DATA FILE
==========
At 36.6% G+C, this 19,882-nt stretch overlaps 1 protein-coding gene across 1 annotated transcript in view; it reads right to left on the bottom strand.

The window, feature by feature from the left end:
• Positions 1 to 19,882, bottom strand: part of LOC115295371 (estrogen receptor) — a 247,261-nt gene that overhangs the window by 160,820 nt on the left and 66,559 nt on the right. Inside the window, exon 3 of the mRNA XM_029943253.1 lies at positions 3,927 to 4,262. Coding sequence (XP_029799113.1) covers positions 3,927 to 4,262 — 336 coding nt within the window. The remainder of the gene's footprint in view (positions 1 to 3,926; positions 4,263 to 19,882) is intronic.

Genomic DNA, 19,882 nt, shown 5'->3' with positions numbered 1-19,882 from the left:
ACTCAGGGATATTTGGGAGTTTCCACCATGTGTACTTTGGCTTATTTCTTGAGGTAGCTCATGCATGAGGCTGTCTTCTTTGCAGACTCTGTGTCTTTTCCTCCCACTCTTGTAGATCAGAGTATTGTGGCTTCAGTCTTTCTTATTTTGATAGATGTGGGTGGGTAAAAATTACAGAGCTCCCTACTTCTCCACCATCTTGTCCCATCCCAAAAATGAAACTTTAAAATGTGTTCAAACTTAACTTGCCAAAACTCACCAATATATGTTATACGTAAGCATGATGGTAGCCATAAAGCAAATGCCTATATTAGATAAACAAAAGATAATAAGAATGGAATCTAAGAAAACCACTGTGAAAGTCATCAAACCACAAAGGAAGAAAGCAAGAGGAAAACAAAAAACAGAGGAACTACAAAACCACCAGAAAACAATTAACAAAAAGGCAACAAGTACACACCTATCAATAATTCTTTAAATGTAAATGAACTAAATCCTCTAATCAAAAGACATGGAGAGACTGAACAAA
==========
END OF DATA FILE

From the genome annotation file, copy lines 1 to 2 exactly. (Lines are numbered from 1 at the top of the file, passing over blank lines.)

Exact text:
At 36.6% G+C, this 19,882-nt stretch overlaps 1 protein-coding gene across 1 annotated transcript in view; it reads right to left on the bottom strand.

The window, feature by feature from the left end: